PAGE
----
Go to contents

To get rid of pain, accept it first

Posted April. 02, 2022 07:31,   

Updated April. 02, 2022 07:31


“Anything that takes away pain is addictive,” is what the author, who works as a psychiatrist at Stanford Outpatient Addiction Medicine Dual Diagnosis Clinic, often tells his patients. The author, who has met tens of thousands of patients over 20 years, claims that pleasure and pain are on each end of the scale. In fact, when our brain receives a stimulus, it releases a neurotransmitter called dopamine to feel pleasure and pain. When you feel pleasure, pain accompanies as a reaction like a balance scale. Addiction begins when you seek out more stimulating pleasure to get rid of pain.

Will you be happy once you get rid of pain? The author says no. Rather, the author criticizes modern medical science that sees pain as something to be eliminated. Thomas Sydenham, an English physician in the 17th century, viewed pain positively that he said moderate level of pain is the remedy that nature uses in its wisest way. However, modern medical science has prescribed numerous medications to relieve some pain. In the U.S., the number of adults, who take prescribed tranquilizers, soared by 67 percent in 2013 compared to 1996. This is not only applied to medications. Instagram, YouTube and Netflix… there are so many pleasures that help you forget about your pain. The more you try to escape from the pain, the more you become surrounded by addiction.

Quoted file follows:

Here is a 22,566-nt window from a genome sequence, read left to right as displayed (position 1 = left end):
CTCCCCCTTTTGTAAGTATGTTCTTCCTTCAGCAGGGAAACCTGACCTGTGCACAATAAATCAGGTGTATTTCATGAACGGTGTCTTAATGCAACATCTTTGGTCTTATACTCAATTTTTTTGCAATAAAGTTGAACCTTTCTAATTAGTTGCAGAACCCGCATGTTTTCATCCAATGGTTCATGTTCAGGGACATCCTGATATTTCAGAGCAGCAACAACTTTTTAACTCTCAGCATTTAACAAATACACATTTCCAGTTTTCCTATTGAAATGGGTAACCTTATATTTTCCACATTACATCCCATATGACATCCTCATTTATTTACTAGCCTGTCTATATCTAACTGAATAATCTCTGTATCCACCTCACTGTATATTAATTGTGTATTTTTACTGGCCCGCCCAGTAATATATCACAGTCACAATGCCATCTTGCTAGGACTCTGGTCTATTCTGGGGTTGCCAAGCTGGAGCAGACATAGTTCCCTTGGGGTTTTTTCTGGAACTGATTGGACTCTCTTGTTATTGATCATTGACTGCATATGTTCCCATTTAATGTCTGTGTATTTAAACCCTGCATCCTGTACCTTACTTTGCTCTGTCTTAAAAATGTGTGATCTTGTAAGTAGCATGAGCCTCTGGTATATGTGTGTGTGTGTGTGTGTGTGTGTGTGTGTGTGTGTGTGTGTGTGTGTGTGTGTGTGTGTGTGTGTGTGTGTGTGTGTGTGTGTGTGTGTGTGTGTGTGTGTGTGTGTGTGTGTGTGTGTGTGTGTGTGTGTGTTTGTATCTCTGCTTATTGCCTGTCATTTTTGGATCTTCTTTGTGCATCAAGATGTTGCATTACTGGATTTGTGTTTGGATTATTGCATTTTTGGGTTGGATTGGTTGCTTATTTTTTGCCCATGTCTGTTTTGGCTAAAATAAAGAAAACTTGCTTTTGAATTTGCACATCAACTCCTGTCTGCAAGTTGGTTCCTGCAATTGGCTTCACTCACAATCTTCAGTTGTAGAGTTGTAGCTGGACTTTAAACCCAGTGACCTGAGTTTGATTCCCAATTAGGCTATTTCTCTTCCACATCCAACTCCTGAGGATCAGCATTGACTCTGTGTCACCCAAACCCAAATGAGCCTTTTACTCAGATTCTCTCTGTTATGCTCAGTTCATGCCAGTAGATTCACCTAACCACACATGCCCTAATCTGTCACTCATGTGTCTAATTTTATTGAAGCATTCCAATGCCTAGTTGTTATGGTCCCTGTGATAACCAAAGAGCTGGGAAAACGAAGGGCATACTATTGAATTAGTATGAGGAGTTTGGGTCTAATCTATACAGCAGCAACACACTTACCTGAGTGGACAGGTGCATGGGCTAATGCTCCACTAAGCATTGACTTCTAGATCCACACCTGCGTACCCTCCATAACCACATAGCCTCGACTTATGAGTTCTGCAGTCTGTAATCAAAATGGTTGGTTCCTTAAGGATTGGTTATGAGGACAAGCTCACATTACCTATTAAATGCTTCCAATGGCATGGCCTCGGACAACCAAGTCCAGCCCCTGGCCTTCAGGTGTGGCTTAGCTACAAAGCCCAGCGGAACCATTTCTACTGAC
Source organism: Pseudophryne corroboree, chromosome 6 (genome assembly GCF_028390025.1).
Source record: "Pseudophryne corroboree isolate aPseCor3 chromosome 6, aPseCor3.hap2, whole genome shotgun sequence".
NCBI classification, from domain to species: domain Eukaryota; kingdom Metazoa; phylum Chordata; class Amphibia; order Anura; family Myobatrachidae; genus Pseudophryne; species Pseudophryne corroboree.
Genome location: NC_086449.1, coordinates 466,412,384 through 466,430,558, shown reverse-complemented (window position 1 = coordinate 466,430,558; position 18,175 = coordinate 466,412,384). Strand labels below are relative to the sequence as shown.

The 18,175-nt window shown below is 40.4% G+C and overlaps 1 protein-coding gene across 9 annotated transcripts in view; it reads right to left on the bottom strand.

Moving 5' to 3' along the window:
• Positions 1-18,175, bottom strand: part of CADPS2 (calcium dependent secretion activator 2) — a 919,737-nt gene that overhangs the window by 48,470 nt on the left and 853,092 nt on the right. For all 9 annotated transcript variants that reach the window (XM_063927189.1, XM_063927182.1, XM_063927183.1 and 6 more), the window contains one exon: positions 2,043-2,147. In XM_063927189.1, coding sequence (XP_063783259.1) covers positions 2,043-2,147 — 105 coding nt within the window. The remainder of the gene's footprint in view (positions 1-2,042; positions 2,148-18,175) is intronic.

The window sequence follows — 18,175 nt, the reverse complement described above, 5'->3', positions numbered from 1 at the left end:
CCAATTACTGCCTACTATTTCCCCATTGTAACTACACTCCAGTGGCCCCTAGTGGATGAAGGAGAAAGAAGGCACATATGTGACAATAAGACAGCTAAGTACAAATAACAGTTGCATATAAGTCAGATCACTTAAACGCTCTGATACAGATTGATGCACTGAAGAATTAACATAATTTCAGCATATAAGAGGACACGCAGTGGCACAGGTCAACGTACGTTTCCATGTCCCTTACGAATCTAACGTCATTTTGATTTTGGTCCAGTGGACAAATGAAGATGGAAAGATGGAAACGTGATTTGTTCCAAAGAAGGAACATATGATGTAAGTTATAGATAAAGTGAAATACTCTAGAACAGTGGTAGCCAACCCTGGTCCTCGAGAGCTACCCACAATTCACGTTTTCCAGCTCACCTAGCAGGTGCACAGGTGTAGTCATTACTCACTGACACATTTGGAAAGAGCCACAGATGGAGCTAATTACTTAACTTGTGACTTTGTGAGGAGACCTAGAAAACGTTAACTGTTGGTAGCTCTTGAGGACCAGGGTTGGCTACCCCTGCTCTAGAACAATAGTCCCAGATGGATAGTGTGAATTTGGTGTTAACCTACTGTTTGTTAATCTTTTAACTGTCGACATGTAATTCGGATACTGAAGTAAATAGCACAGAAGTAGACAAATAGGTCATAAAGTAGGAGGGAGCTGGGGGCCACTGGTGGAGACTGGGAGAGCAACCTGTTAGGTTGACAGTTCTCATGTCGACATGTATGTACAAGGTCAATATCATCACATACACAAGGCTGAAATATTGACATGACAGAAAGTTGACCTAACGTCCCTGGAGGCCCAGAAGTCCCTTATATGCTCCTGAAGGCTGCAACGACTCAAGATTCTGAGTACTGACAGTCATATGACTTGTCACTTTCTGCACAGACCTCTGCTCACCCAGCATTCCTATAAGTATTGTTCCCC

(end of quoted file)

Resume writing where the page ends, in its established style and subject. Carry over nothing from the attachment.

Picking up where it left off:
The first step to get rid of pain is to accept the pain. Delilah, a teenage girl who came to see the author, realized that she can endure anxiety without the help of marijuana after quitting marijuana for a month. Another patient, who had been relying on painkillers for 10 years to relieve chronic pain, has begun reducing the medication and listened to music when in pain. They have found their own way to manage their pain.

There are moments when you seek out pleasure to get rid of your pain. In those moments, it would be helpful to recall the words the author left to a drug addict who came to see him. “Enduring the pain is hard, but it is an opportunity to look into your thoughts, feelings and sufferings.” Following the author’s advice, you may come to realize that the strength to endure the pain is already within you.